Waymo, which returned to Austin to test its self-driving technology earlier this year, is doubling down with plans to expand its ridehail services to Central Texas.
The company, which started as a project of Google before becoming a Google subsidiary known as Waymo in 2016, was one of the first companies to use Austin as the testing location for autonomous technology.
On Thursday, the company announced plans to make Austin the fourth city it will offer ridehail services but did not announce the specific timing for when it aims to offer public rides. Waymo already operates 24/7 ride-hail services in San Francisco and Phoenix, and also offers rideshare in Los Angeles under its Waymo One service.
Ridehail builds on Waymo’s existing and past Austin presence
Waymo first tested a fully self-driving vehicle on public streets in Austin in 2015, but later closed its Central Texas operations in 2019. In March the company returned to Austin to test its fifth generation Waymo Driver, an all-electric Jaguar I-Pace outfitted with the company’s latest sensor technology.
At the time, the company said it did not have any immediate plans to expand its ridehail services to Austin. Waymo also said in March it returned to Austin for testing because the downtown environment is similar to other dense urban areas such as San Francisco, Los Angeles and Phoenix, where the company has been testing its technology, and will also help train its software to adapt to different driving environments and local driving conditions.
The company said this week it has been testing the vehicles in and around downtown in recent months to reacquaint the vehicles to the city. Now, the company is planning to begin an initial phase of fully autonomous operations in the fall, and aims to operate with no humans in the cars in the following months, with the first rideshare services to the public would come sometime after that.
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How will the ridehail work?
The company said it aims for Austin operations to be a useful service from the start with operations day and night in popular areas that include a “large portion” of the city. The company said rideshare will be able to be taken to locations, including downtown, Barton Hills, Riverside, East Austin, Hyde Park and more.
Waymo said in each new city it starts with a large service area where it can develop 24/7 rideshare services. Currently, its largest area is in the Phoenix metro area, with 255 square miles of service area. In Austin, the goal is to expand over time to connect more of the metro area.
In Austin, Waymo will offer services through its Waymo One app. The app works comparatively to other rideshare apps such as Uber and Lyft and vehicles.
Riders can put their destination into Waymo’s app and the app will in turn select safe spots to pick up and drop off passengers. From there passengers will be able to unlock the vehicle’s door with the app, hit start ride and see their route. The vehicles can transport up to four passengers at a time.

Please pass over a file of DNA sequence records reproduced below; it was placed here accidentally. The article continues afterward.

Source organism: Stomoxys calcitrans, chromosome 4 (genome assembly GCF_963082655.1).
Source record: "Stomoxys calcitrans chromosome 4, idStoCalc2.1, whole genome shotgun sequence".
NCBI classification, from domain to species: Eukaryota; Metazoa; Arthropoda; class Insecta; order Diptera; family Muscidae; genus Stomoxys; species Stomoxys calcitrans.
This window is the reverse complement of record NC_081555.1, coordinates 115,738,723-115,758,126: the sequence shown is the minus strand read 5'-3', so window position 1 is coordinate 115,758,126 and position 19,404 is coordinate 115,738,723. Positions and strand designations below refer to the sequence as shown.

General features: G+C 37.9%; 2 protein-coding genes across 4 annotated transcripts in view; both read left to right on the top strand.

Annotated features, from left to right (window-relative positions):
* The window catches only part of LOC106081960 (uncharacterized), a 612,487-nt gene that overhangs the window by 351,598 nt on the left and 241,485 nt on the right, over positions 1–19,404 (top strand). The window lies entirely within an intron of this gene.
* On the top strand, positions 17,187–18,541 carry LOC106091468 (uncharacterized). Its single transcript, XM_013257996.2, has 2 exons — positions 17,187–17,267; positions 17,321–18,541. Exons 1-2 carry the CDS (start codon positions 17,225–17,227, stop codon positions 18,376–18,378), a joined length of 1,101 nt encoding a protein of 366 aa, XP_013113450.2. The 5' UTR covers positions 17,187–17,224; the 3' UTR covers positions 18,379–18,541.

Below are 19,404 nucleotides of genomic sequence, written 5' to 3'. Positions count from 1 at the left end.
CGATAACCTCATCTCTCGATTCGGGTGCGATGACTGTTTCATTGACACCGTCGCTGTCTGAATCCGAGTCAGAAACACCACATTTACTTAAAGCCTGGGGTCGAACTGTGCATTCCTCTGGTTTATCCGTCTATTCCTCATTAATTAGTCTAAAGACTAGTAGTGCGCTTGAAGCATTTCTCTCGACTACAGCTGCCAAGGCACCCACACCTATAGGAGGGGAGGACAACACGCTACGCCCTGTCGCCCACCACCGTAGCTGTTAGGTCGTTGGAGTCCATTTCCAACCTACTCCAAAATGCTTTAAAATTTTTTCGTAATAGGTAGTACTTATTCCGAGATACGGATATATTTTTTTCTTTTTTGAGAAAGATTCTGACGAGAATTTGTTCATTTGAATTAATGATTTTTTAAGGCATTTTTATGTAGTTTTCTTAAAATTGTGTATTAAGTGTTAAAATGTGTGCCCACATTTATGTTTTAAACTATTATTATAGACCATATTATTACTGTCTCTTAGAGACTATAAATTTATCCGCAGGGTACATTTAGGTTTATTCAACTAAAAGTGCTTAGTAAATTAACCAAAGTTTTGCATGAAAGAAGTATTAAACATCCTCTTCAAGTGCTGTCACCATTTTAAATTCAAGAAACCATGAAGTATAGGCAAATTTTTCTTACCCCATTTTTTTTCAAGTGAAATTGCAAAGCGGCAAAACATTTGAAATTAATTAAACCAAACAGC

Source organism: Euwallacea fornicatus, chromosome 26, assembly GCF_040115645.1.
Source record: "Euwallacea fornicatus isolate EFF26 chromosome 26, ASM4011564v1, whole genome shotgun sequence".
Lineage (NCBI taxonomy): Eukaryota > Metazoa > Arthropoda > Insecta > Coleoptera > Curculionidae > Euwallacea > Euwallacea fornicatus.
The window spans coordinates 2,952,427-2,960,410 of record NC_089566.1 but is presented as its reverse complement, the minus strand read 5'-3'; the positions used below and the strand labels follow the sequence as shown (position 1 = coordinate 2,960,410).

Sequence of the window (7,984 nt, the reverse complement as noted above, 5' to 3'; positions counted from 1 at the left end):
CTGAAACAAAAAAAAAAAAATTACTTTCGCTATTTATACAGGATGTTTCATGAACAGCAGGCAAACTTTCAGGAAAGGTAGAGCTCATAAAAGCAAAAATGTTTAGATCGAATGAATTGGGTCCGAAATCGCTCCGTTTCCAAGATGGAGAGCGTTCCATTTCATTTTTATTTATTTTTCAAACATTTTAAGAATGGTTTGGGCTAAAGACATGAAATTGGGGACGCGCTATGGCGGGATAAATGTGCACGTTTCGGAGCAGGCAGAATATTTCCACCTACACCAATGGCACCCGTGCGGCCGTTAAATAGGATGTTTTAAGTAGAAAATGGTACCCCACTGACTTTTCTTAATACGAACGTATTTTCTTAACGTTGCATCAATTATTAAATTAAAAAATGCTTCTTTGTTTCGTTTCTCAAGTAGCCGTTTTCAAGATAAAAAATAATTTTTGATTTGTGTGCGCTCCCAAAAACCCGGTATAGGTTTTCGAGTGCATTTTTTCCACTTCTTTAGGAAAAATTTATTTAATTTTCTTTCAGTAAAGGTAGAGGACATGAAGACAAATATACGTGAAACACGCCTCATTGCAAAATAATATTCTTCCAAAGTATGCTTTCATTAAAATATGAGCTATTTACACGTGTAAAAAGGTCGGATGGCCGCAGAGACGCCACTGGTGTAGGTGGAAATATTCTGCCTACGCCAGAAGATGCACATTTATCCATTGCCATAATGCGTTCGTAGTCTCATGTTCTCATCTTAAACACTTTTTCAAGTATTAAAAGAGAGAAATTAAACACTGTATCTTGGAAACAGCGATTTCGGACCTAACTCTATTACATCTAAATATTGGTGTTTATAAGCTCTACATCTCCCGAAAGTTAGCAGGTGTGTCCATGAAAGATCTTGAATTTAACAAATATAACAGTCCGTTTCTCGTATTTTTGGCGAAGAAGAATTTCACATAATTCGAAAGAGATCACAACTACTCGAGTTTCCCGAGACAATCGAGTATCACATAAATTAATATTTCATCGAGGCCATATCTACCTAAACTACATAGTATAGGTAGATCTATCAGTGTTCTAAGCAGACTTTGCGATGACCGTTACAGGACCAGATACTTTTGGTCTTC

The company did not disclose when the first public rides could be available, or when it aims deploy Waymo vehicles without humans behind the wheel.
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Other self-driving cars in Austin
Waymo isn’t the only self-driving vehicle on the road in Austin. The city has been a testbed of self-driving technology since Waymo first operated in the city, and currently is being used to test vehicles by Cruise and Volkswagen.
Under a state law that passed in 2017, autonomous vehicles can operate without a driver inside, and can be used on highways as long as they can follow traffic laws, have insurance like other cars and are equipped with video recording equipment. Manufacturers are also considered responsible for any collisions or broken traffic laws.
Cruise, a subsidiary of General Motors, has been testing its driverless car technology in Austin since last fall, and started offering rideshare to the public in December. The company’s cars drive and pick up passengers with no human in the driver’s seat. The company also announced in March during South by Southwest it would be testing a pedalless, driverless shuttle-like vehicle within a few weeks.
In July, Volkswagen said it would start testing a small fleet of autonomous electric “ID. Buzz” vehicles in Austin, as the company’s first autonomous driving test program in the United States. The vehicles are equipped with autonomous driving technology developed by VW and autonomous driving company Mobileye. The company plans to scale to ten vehicles in Austin by the end of the year.
Argo AI, a Ford subsidiary, also previously tested vehicles in Austin from 2019 to 2022. The company’s operations included rideshare and delivery partnerships with Lyft and Walmart, before it shut down.
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